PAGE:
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The Last Yule in Halabor
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Day 03 - The Glovemaker

For disclaimer and further details see Part 1.
Rating: General, for this part.

Author’s note: If you want an impression about Halabor in winter, go to the Yvoire website and take a look at the galleries called “Yvoire under snow” and “Yvoire under ice”. Those galleries inspired this series.


Day Three – The Glovemaker

Unlike most people in Halabor, Mistress Tegen liked the winter season. She liked when the tree-benches were loaded with snow, as rarely as it happened, and she liked the icicles hanging from the roof and the ice blossoms ranking on the window planes. They helped her think of new patterns for the stitching and embroidery on her gloves. For Mistress Tegen was the glovemaker of Halabor – the only one of her trade in town.

She had learned this fine craft from her grandfather, old Master Germoe, who still helped her with the simpler tasks, even though his eyes were not good enough for the finer stitching anymore. But while Master Germoe had been forced to spend each winter curing the skins from the small herd of cattle and goats kept on the farmstead of his wife’s parents in his youth, Mistress Tegen had no such worries. She got the finely prepared skins from her father’s tannery, so that she could dedicate all her skills to the crafting of her gloves.

On this fine winter morning, she was sitting in the workroom of her shop (which she shared with Mistress Crewyn, the pursemaker), working on a new pair of gloves and only occasionally glancing out onto the Street of the Gardens, where her house stood. Aye, the house belonged to her, which was unusual for such a young woman. It used to be Master Germoe’s, who had willed it to her, as it had been her home since the age of eight.

She was the youngest child of Germoc, the tanner, and the only daughter. She had watched her father, uncles and brothers scrape away hair from the upper side of skins and flesh adhering to the underside of them, rubbing the hides with cold pigeon dung or warm dog dung to soften them, soaking them in fermenting bran to watch off the traces left by the dung all her childhood. She had decided early on that this was not the life she wanted.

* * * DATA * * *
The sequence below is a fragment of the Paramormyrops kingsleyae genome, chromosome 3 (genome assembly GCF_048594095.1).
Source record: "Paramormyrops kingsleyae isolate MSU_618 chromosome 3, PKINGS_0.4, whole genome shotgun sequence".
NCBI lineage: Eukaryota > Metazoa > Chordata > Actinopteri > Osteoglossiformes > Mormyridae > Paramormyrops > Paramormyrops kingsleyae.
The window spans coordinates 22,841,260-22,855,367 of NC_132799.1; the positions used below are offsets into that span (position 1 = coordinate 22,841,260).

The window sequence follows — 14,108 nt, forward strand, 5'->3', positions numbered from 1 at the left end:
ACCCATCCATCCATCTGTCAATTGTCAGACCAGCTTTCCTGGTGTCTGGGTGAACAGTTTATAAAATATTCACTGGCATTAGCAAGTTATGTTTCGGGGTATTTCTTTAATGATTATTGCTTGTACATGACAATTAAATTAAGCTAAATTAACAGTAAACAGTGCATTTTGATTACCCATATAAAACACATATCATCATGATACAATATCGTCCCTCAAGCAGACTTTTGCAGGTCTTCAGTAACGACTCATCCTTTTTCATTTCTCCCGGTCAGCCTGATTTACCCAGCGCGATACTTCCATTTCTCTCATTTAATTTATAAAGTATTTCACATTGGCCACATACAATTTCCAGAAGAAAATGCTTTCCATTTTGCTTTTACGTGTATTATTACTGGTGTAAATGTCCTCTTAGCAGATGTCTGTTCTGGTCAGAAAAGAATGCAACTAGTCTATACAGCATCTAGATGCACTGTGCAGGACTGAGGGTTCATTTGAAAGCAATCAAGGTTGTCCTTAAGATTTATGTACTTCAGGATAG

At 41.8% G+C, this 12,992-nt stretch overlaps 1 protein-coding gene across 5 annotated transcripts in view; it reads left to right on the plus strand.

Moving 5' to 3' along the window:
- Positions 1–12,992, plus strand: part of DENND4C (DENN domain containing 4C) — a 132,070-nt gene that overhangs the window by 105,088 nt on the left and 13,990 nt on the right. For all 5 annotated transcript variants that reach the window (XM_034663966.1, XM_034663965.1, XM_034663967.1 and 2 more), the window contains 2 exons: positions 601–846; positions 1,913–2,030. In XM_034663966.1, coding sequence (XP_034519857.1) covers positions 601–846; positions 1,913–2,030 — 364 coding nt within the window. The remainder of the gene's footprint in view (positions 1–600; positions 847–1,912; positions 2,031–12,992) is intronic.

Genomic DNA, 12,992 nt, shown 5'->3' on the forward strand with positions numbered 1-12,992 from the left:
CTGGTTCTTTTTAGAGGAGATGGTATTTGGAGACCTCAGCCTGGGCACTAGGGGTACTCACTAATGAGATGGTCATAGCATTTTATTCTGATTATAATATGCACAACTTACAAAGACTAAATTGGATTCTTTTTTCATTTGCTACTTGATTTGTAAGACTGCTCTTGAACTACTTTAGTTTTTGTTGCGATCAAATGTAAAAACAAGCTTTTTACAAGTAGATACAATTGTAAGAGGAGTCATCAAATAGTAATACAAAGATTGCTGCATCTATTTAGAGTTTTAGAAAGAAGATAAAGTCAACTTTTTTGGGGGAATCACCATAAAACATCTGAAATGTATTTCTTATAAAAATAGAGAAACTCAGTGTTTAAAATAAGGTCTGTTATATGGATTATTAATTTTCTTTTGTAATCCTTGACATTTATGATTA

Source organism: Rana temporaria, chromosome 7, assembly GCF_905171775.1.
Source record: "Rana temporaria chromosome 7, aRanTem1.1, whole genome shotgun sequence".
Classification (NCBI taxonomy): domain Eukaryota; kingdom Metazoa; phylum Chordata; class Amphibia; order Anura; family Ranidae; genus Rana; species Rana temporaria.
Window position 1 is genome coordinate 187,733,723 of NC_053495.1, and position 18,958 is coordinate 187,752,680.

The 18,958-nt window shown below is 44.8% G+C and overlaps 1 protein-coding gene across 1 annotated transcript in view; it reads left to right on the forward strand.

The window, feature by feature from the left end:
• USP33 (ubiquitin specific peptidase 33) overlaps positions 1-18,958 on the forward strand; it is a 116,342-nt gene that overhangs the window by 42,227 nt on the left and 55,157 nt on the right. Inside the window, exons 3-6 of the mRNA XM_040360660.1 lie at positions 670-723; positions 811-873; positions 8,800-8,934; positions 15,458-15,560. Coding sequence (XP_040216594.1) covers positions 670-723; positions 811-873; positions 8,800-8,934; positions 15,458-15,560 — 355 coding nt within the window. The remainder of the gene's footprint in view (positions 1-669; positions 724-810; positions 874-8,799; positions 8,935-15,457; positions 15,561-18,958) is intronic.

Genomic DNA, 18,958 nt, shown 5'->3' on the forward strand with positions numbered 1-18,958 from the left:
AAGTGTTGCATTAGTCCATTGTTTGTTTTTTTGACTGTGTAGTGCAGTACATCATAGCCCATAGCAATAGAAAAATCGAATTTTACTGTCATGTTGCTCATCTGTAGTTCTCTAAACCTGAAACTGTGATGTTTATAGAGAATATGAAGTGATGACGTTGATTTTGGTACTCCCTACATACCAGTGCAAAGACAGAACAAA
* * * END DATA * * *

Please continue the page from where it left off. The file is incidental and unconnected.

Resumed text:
Thus she had turned to her grandfather and asked to be taught the craft of glove-making. Master Germoe had happily agreed to take her as an apprentice, and she had moved into her grandparents’ house at once. It had been her home for twenty years by now.

She smiled and glanced through the shop window again. The two horizontal shutters were open, upward and downward, top and bottom. The upper shutter was supported by two posts that converted into an awning; the lower shutter dropped to rest on two short legs, and served as a display counter. Not at this weather, though. ‘Twas too cold; the shop window was closed.

Glass was a luxury few craftspeople could afford. In most houses, the windows were covered with oiled parchment. But one needs good light for doing embroidery… Master Germoe’s eyes were the proof for this necessity. So Mistresses Tegen and Crewyn had saved their coin for years to have this large glass window made. The glass panes, each about the size of a man’s palm, were fastened in a wooden grid, leaving the sunlight into the workroom, and every time she glanced out, Mistress Tegen was thankful for her craft that brought in enough money for such a splendid achievement. She loved sunlight and was happy that she could enjoy it during her work, even in winter.

Her name meant “pretty”, and Mistress Tegen was a lovely sight indeed. Slender and brown-haired and brown-eyed like most women of the Old Folk, she was wearing a simple, earth-brown gown, with a lighter brown surcoat above it, and a shoulder-length white veil in Rohirric fashion, fastened with a sprang ribbon. For other married women, such a headdress would be unusual, but as she was married to Erney, the scabbard-maker, the son of a Rohirric expatriate, she had taken over a few Rohirric customs from her husband’s family.